'The shame is that Frazer’s childhood in The Truth is so teasingly dismissed, as he chooses instead to chronicle the most boring decade of a young literary hoon’s life, aping, for the umpteenth time, the tired old conventions of a movement whose toxic influence still lingers.' (Introduction)
'Scoundrel Days : A Memoir' by Brentley Frazer Duncan Fardon , 2017 single work criticism
— Appears in: Australian Book Review , March no. 389 2017; (p. 36)
‘rentley Frazer, one of many scoundrels in his memoir Scoundrel Days, documents coming of age on the boundary of civilisation. His father’s vocation as the only policeman in a small northern Queensland mining town subjects Frazer to a chaotic side of life: a lockup only a stone’s throw from his bedroom; housing criminals and murderous poachers; bloodied victims of domestic violence showing up in the early hours; and the aftermath of car crashes. His parents’ involvement with the new-age cult ‘The Family’ introduces perverts into the home. But Frazer embraces his circumstances with a kind of brash vigour, starting The Wreckers gang, drinking, smoking, taking drugs, and committing acts of vandalism.’ (Introduction)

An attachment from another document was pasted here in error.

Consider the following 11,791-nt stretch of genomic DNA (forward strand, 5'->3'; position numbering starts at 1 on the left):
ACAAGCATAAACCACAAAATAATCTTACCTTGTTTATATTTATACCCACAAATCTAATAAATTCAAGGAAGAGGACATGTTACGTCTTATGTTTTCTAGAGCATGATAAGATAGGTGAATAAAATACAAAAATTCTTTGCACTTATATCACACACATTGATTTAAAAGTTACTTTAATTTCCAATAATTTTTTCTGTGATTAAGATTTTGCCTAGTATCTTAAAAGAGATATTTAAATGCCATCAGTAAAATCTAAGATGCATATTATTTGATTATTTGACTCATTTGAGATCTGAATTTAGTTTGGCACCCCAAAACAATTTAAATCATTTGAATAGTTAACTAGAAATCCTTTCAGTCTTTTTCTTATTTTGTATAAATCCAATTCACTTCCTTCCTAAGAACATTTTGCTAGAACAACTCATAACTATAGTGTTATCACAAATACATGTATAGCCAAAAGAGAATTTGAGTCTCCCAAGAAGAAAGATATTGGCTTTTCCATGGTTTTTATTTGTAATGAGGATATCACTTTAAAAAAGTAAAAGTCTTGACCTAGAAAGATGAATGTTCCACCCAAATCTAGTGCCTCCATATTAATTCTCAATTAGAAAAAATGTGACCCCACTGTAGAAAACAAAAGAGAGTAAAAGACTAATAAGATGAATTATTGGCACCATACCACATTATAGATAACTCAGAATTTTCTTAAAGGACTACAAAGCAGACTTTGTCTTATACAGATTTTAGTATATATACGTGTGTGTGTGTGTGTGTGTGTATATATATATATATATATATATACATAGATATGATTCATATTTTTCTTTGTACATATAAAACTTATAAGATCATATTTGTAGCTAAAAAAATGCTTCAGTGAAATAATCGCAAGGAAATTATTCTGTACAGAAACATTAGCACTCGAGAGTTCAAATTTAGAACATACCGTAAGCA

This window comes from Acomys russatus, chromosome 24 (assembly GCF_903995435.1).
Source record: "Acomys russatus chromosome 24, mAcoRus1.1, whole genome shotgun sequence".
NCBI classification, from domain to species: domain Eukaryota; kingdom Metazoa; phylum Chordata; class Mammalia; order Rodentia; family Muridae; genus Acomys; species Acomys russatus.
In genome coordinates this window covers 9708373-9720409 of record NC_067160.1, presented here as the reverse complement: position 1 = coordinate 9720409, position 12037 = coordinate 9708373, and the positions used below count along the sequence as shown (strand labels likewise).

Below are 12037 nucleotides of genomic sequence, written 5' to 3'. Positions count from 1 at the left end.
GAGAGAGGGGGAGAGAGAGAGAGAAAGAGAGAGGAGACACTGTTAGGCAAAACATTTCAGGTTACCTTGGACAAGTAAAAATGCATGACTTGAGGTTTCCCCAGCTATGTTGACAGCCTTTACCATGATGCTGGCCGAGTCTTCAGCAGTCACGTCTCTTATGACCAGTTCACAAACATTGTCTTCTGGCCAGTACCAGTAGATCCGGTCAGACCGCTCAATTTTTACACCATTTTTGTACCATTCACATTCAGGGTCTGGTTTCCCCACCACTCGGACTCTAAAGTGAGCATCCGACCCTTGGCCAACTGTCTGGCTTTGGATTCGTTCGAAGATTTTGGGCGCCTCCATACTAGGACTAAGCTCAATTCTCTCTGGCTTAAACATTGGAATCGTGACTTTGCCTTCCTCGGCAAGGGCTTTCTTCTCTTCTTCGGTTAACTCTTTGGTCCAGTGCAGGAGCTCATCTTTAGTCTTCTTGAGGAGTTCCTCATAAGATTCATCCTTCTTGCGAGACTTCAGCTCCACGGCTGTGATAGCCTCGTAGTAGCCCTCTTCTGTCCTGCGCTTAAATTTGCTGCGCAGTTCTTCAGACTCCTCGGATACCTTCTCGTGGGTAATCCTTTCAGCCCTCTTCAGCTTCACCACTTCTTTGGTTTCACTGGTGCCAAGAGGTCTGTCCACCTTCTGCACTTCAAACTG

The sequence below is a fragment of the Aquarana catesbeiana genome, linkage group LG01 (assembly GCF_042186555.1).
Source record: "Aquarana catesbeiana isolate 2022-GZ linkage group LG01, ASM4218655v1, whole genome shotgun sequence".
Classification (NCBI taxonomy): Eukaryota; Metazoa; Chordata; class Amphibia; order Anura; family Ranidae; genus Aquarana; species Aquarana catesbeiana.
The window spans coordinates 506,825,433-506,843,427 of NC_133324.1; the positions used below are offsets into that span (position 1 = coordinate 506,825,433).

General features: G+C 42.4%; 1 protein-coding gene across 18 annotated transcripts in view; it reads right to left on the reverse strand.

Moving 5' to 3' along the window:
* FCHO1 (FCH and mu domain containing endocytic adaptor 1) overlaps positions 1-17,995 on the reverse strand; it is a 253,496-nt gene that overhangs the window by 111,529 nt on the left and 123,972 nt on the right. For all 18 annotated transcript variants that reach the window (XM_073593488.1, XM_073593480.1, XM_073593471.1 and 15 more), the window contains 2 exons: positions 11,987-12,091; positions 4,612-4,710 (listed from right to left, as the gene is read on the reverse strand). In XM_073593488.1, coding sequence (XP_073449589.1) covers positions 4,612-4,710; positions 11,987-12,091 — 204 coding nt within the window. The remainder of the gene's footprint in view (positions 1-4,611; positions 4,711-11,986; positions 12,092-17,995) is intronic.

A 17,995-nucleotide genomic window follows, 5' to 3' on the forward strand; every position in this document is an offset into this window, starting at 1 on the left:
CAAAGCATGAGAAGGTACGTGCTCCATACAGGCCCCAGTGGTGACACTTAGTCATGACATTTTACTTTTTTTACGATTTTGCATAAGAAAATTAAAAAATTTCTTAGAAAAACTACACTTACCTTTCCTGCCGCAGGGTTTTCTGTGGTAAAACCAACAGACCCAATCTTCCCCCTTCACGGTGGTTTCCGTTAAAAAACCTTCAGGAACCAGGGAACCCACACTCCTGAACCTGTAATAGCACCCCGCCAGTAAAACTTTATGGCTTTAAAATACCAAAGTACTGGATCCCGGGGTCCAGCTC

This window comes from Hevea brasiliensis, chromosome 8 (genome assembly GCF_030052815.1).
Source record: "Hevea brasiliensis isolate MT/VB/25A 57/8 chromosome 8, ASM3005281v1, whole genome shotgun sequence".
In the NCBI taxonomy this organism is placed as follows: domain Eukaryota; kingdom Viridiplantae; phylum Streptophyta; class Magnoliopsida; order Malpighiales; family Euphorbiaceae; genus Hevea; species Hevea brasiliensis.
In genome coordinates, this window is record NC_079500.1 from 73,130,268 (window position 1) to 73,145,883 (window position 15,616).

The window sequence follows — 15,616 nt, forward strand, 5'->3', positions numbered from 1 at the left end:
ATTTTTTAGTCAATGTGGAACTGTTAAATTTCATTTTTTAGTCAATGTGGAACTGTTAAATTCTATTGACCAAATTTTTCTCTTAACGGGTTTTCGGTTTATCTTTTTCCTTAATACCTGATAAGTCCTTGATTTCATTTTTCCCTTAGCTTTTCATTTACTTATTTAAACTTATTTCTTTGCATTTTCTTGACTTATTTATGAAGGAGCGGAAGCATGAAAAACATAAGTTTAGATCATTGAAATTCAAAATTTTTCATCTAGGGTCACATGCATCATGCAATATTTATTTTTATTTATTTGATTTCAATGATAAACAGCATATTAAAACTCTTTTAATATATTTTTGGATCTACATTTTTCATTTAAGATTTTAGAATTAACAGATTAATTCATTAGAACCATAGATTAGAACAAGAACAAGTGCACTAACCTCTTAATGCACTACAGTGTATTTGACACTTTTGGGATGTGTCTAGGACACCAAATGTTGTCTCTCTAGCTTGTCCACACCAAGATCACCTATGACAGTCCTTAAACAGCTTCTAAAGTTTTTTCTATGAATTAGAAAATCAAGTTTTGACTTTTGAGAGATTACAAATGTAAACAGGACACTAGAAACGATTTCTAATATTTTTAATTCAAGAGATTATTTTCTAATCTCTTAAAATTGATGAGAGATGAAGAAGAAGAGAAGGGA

Brentley Frazer : Scoundrel Days : A Memoir Annette Hughes , 2017 single work essay
— Appears in: The Newtown Review of Books , March 2017;
'Brentley Frazer has changed names in this memoir to protect the privacy of particular individuals, but every word of it rings true. Children who grew up in far north Queensland will feel Frazer’s descriptions of the place on their skin. Teens who railed against the stultifying suburban hell of late 1970s Brisbane and came of age in share houses, surviving on shit jobs and the dole, will recall the taste of amphetamine and cheap booze and the smell of mouldy sheets on a stained mattress. The story at first glance resembles classic grunge, but proves much more interesting than that narrow pigeonhole suggests.' (Introduction)
Brentley Frazer : Scoundrel Days : A Memoir Annette Hughes , 2017 single work essay
— Appears in: The Newtown Review of Books , March 2017;